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From Jeff Turner <>
Subject [RT] Adding protocols to links: why?
Date Wed, 11 Dec 2002 07:54:49 GMT
On Tue, Dec 10, 2002 at 12:00:04PM -0800, Stefano Mazzocchi wrote:
> BTW, Jeff, don't want to be a pain in the ass, but I would suggest that 
> we move from a URI-based link estimation to an attribute based one. I 
> don't care what attribute and what namespace, but I'm concerned about 
> the fact that this solution is not future-compatible, say, for example, 
> if I have URIs that already contain a protocol, what do I do?

I'll pick on Stefano here to illustrate the thinking behind this patch.

Here is the premise I'm working on:

  Links should be treated as first-class objects, on par with documents.

In particular, that links get transformed: that a _source_ link is
distinct from a _destination_ link.  Just as primer.xml is distinct from
primer.html, so a "link to the Forrest Primer" should be distinct from <a
href="primer.html">.  The _source_ link is semantic; the _destination_
link is HTML.

Traditionally in Forrest, a <link href=".."> is the same as a <a
href="..">.  When you specify <link href="primer.html">, you are
_relying_ on that one-to-one correspondence.  That, IMO, is wrong.  At
the stage of writing XML, 'primer.html' doesn't exist, so why should you
be able to link to it?  And why should you assume that Forrest will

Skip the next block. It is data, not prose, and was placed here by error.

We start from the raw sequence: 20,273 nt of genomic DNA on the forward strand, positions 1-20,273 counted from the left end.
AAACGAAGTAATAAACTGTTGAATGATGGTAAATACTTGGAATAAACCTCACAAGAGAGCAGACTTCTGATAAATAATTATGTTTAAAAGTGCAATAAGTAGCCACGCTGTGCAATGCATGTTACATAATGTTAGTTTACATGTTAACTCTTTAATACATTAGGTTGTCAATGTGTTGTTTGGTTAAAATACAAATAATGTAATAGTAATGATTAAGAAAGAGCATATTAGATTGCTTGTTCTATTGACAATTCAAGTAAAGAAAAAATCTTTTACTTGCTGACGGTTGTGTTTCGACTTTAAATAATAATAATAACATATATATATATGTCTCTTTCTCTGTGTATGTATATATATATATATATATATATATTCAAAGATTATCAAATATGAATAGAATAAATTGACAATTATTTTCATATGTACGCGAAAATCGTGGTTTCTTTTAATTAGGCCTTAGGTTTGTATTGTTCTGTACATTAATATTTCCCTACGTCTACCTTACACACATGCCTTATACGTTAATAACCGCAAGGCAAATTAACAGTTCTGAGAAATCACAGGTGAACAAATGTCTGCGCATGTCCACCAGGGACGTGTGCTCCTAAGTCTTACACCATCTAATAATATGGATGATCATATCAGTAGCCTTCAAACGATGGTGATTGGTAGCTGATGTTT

render it to HTML?

We need a linking system that is independent of the output.  We need to
be able to say, "link to the Forrest Primer", and not care if "the
Forrest Primer" is rendered as forrest.html, or ../forrest.html, or
forrest.pdf, or forrest.svg.

So a link to the primer in XML should be <link href="primer">, or <link
href="site:/primer">, or something like that.

So far, I've described "semantic linking" as proposed by various people
in earlier threads.  I hope the need for semantic linking in source XML
is uncontroversial.  Why am I bringing it up now?  Because of an
implication of semantic linking: source link != destination link.  One is
transformed into the other.  So <link href="site:/primer"> in XML is
transformed into <a href="primer.html"> or <fo:basic-link> or whatever.

So to be clear: <link href="file:hello.pdf"> in XML is NOT THE SAME as <a
href="file:hello.pdf"> in a HTML document.  Perhaps it would be better to
use <link href="source:hello.pdf"> to make this clear.

Here is a hypothetical example of a link to a java class: <link
href="java:org.apache.forrest.MyClass">, which gets rendered to <a

Another example: <link href="person:JT">, which gets rendered to <a
href="mailto:jefft at apache dot org">Jeff Turner</a>

So there's four examples of Source schemes.  'file:' or 'source:',
'site:', 'java:', 'person:', plus the implied 'cocoon:' scheme in front
of links without a scheme.

Now, does it make sense to specify the type of link into a separate
attribute, like 'role' or 'type'?  No, because the link href specifies a
URI, and a URI has a _scheme_.  What is a scheme?

  "The URI scheme (Section 3.1) defines the namespace of the URI, and
  thus may further restrict the syntax and semantics of identifiers using
  that scheme.

Now isn't that _exactly_ what file:, site:, java:, person: and cocoon:


1) Links in xdocs are completely unrelated to links in output files.
2) I think we should evolve Forrest to where _every_ link is a semantic
   link.  The file: scheme is the first stone thrown in this revolution.
   Far from being not future-compatible, I propose that schemes like
   file: _are_ the future :)


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